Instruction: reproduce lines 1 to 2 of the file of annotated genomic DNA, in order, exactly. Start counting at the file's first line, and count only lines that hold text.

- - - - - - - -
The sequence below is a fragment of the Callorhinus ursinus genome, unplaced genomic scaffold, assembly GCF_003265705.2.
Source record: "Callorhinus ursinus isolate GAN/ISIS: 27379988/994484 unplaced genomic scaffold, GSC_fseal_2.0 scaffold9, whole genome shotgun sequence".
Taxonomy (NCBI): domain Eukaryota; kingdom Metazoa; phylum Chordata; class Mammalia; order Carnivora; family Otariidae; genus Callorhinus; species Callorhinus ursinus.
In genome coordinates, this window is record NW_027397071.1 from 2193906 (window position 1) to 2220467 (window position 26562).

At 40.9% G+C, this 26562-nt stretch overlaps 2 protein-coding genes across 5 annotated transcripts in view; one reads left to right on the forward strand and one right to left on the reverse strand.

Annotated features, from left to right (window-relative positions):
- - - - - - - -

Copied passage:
The sequence below is a fragment of the Callorhinus ursinus genome, unplaced genomic scaffold, assembly GCF_003265705.2.
Source record: "Callorhinus ursinus isolate GAN/ISIS: 27379988/994484 unplaced genomic scaffold, GSC_fseal_2.0 scaffold9, whole genome shotgun sequence".